This stuff is, or at least was, completely standard. Everything is ****. I never ran out of things to do as a travelling fix-it programmer.
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Old 03-22-2017, 05:39 PM   #47
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Re: Data Science As A Career?

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Heh, this was way worse than "released to production"

It was a very high dollar billing system sold to, I assume, big government and corporate clients.

This stuff is, or at least was, completely standard. Everything is ****. I never ran out of things to do as a travelling fix-it programmer.
+1. You will be surprised what even billion dollar companies will ship out the door for software.

Talking as a business consumer of said software not as a developer that has seen it happen.
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Old 03-22-2017, 06:14 PM   #48
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Re: Data Science As A Career?

And on the other end, if i want to change a single word it requires 3 signoffs and a few weeks.
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Old 04-08-2017, 07:18 PM   #49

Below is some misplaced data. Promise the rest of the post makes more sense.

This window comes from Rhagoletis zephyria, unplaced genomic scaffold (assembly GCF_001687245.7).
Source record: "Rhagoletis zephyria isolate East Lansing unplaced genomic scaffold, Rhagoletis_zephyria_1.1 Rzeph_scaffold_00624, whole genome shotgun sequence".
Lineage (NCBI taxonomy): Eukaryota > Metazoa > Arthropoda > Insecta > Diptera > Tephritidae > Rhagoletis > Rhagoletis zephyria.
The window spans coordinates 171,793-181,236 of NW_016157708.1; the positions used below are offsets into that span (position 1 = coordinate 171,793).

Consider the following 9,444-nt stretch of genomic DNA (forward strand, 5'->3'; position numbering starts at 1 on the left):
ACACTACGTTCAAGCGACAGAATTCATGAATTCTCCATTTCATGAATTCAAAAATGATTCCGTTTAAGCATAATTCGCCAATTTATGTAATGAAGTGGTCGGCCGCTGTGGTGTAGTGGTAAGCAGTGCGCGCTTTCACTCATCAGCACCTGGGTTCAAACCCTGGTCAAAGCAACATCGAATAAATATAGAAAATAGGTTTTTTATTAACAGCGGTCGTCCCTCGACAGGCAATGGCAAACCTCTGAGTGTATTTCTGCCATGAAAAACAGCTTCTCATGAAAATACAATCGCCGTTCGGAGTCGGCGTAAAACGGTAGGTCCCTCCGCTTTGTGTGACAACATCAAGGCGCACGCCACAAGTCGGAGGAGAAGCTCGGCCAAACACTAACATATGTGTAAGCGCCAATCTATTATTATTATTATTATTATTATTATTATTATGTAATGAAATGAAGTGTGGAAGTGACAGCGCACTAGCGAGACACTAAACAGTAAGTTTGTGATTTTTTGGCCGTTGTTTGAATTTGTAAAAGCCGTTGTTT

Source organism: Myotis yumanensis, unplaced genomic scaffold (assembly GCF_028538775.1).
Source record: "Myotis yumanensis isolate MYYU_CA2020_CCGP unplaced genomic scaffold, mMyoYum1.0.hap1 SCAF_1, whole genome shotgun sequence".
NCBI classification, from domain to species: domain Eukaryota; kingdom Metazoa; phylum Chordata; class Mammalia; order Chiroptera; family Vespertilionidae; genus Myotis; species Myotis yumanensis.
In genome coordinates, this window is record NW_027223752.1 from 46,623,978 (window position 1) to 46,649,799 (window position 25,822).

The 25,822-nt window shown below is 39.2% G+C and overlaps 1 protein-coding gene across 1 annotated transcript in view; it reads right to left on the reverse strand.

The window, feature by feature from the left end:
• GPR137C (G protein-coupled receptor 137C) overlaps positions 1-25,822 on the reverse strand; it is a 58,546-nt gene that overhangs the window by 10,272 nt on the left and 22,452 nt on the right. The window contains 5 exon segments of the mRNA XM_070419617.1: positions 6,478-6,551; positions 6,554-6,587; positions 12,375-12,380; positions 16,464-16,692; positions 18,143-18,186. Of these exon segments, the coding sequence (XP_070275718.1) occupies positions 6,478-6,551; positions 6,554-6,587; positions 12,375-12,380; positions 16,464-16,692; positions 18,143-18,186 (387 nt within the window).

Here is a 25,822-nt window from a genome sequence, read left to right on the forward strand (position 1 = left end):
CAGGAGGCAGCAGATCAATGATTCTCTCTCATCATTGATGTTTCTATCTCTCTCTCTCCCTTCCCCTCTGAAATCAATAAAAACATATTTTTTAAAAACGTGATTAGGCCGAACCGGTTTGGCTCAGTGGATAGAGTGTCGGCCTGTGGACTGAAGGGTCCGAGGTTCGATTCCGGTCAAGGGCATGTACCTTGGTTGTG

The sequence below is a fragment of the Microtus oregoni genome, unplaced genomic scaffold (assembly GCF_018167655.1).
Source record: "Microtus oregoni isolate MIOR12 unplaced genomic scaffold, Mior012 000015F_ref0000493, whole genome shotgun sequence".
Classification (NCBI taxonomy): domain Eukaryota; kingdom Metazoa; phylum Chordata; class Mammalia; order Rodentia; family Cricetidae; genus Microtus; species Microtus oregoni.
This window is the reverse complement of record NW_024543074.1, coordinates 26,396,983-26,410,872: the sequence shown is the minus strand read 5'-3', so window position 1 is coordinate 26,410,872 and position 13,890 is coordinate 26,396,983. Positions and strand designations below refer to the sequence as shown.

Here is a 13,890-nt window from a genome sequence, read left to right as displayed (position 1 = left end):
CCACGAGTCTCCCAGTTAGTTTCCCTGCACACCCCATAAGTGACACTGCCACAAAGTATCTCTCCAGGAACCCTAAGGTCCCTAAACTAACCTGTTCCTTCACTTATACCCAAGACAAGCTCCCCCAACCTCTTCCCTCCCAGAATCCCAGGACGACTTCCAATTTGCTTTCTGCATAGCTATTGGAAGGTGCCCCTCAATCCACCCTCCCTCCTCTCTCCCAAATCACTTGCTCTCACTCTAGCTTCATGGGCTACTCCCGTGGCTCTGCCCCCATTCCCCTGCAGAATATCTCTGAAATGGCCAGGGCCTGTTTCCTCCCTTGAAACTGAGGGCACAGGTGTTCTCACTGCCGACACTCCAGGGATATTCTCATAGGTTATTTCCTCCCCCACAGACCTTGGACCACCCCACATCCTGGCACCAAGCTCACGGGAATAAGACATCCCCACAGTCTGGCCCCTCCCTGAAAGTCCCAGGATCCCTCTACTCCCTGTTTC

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Re: Data Science As A Career?

2 weeks into the machine learning class and **** is getting real lol. Week 1 was an intro: supervised vs unsupervised learning, regression vs classification problems, a few examples, etc.

Then this week we jump right into defining loss functions, ridge regression, gradient descent w/ backtracking line search, and cross validation. Still wrapping my head around ridge regression and how the penalizing results in a better model.

I think it's basically a protection against overfitting? So you're minimizing your squared error + penalization term. Your high influence predictors will lower your squared error, but up your penalty. I guess what I'm missing is the low influence predictors. They give high squared error but low penalties. Seems weird that you'd want to "inflate" these.
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Old 04-08-2017, 09:35 PM   #50
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Re: Data Science As A Career?

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Still wrapping my head around ridge regression and how the penalizing results in a better model.

I think it's basically a protection against overfitting?
Yes. One way to think of it in terms of the "bias-variance" tradeoff (which you probably haven't encountered yet...) another is as a Bayesian prior that the predictors are useless (and so your prior is that they take a zero coefficient).

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So you're minimizing your squared error + penalization term. Your high influence predictors will lower your squared error, but up your penalty.
This doesn't seem like a good intuition...it's more that they reduce error "more" than they contribute to a penalty...

Quote:
I guess what I'm missing is the low influence predictors. They give high squared error but low penalties. Seems weird that you'd want to "inflate" these.
...and this seems even more strange. How are they getting "inflated"?